Two hundred fifty-eighth in a series on West Kootenay/Boundary place names
A remarkable geographic formation on Bulldog Mountain on the west side of Lower Arrow Lake is the Renata Arch — otherwise known as the Brooklyn Bridge — after a ghost town in the area.
It’s an impressive sight, but due to its remoteness, even today it’s not all that well known. The Castlegar News of July 7, 1949 noted: “Last Sunday the Castlegar and District Board of Trade took advantage of the fine weather to make a long-planned boat trip to Deer Park and Renata. The Great Rock Arch was viewed through field glasses and was a surprise to many who hadn’t heard of its existence.”
Photographer Ellis Anderson might have been the first to call it the Brooklyn Bridge. The earliest known use of the name is on a postcard he produced in the late 1960s or early ‘70s. His caption read: “Brooklyn Bridge (Renata Bridge) is the largest natural rock bridge in Canada — 65 feet high by 140 feet long.”
It’s not the only such arch in the Kootenays: another in the Purcell Wilderness Conservancy, has been dubbed Grizzly Groove by a party that climbed it in 2017. Vince Hempsall, who was among them, writes on the Kootenay Mountain Culture website: “The name is to honour the Ktunaxa nation that refers to this Jumbo-Toby Creek watershed area as Qat’muk, a sacred place where the Grizzly Bear Spirit is born, where it celebrates in ceremonial dances, and where it eventually dies.”
LOCALS WITH NAMES ELSEWHERE
A few Kootenaians have been honoured with place names elsewhere in BC.
• Gilbert Malcolm Sproat (1834-1913) a prominent West Kootenay figure who, among other things, named Nelson, is honoured in Sproat Lake, west of Port Alberni, the Sproat River and Sproat Narrows in the same area, and Sproat Bay in Barkley Sound.
Sproat’s Landing near Castlegar was named after his elder brother Thomas, but is no longer on the map. Neither is the community of Sproat, on Upper Arrow Lake between Arrowhead and Revelstoke. However, Mount Sproat still towers over the former site of Arrowhead. Gilbert is also remembered in Sproat Drive in Nelson. The townsite of Columbia, on the former Sproat’s Landing townsite, included a Sproat Avenue, but the town never got off the ground.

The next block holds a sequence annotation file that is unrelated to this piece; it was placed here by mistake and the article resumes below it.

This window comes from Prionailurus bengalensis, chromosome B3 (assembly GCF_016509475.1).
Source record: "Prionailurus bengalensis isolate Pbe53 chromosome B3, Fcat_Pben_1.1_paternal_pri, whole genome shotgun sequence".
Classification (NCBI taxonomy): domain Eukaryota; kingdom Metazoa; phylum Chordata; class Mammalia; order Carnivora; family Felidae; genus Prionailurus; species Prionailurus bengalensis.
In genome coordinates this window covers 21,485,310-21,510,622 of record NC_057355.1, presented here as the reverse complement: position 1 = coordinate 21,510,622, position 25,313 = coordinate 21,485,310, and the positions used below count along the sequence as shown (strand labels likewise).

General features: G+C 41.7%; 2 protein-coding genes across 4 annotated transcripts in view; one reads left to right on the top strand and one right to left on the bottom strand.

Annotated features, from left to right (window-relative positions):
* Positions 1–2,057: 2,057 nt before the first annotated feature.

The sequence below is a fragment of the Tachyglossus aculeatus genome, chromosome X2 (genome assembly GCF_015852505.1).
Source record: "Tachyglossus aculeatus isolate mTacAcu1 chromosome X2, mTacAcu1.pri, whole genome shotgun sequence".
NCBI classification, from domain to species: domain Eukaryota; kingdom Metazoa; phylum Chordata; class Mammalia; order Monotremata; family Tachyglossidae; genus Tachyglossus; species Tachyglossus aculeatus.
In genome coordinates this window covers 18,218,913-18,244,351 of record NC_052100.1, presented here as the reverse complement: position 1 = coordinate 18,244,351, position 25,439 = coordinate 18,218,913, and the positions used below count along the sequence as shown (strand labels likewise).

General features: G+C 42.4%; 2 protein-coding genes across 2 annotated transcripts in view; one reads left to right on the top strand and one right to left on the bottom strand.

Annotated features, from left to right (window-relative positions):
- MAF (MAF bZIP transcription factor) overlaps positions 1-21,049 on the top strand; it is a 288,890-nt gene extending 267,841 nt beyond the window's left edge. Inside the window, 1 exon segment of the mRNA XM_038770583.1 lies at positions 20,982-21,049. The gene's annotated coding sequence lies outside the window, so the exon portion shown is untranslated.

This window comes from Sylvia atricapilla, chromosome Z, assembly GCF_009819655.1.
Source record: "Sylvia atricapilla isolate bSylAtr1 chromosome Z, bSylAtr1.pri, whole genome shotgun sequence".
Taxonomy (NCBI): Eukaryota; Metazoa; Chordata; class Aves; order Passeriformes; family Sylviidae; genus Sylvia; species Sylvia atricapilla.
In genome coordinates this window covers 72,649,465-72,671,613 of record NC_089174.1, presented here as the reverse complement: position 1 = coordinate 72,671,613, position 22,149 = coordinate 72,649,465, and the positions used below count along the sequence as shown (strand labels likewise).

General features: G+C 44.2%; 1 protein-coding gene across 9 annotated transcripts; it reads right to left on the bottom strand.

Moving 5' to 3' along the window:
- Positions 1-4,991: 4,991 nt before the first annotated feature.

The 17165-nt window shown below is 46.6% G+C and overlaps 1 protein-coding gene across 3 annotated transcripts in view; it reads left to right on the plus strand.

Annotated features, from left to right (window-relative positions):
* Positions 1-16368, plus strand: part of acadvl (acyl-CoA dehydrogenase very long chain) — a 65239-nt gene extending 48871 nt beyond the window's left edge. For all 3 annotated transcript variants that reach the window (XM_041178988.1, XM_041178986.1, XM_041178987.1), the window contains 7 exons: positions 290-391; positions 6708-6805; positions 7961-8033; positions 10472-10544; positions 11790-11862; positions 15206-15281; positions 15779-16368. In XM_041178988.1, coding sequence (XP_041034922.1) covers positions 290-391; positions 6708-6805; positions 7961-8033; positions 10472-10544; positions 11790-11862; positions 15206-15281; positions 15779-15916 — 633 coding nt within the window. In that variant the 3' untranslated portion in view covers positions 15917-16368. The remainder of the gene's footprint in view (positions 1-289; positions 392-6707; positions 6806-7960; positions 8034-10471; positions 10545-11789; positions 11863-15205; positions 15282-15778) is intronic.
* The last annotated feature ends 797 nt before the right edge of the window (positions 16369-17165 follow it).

• Houston, BC, in the Bulkley Valley, is named after John Houston (1850-1910), Nelson’s founding mayor. The name was chosen in a 1910 newspaper contest. An ad in the Vancouver Daily World of July 4, 1911 noted: “The Grand Trunk Pacific has recently located in this section the townsite of Houston, named in honor of that sturdy old pioneer of British Columbia, John Houston.”
There’s also a Houston Street in Nelson.
• Tuck Inlet, northeast of Prince Rupert, was named after Samuel Parker Tuck (1837-1916), who surveyed the inlet in 1892. He also surveyed the Kaslo townsite and served as its city clerk. Later he was a newspaper editor and sheriff of South Kootenay.
• The town of Hedley is named after Robert Rift Hedley (1863-1940), a mining engineer who was superintendent of the Hall Mines smelter in Nelson from 1897-1907. The townsite named in his honour, and first known as Hedley City, was surveyed in 1900.
• John Dean Park, on southern Vancouver Island, is named for the man who was mayor of Rossland in 1903 and donated the first 32 hectares of the park in 1921. Dean (1850-1943) was a realtor in both Rossland and Victoria.
AKOLKI VS. AKOLKOLEX
We’ve previously remarked on the similarity between Kuskonook (or Kuskanook) on Kootenay Lake and Kuskanax on Upper Arrow Lake. There’s also a resemblance between Akokli Creek (and Akokli Mountain) on Kootenay Lake, near Boswell, and the Akolkolex River, which flows into Upper Arrow Lake below Revelstoke.
Akokli is the Ktunaxa word for horn of an animal. The online Ktunaxa dictionary writes it ʔa·kuqǂi.
Concerning Akokli Creek, the BC Geographical Names website notes that it was adopted in 1937 as labelled on maps of 1902 and 1915. It was labelled Goat (12 Mile) Creek on an 1898 map and Goat Creek on a 1912 map.
The page doesn’t comment on the origin of Akolkolex, but notes it was adopted by the Geographic Board of Canada as labelled on a 1915 map.
NAKUSP ON MARS
Several local places were named after other places around the world. We’ve also exported one local name to another part of the solar system.
Mars boasts a Nakusp crater, which is 7.26 km in diameter. The name was adopted on Sept. 14, 2006. Of the hundreds of thousands of craters on the planet, large ones (more than 60 km in diameter) are named after famous scientists and science fiction authors while smaller ones are named after towns on Earth — as drawn from a name bank. In this case, it was drawn from The Times Atlas of the World (1971).
There are also Martian craters named Hope, Kamloops, Inuvik, Banff, Okotoks, Penticton, among other Canadian names. In all, more than 5,200 craters in the solar system have names.
If you’re planning to visit Nakusp crater, the exact co-ordinates are 24.72°N 35.52°W.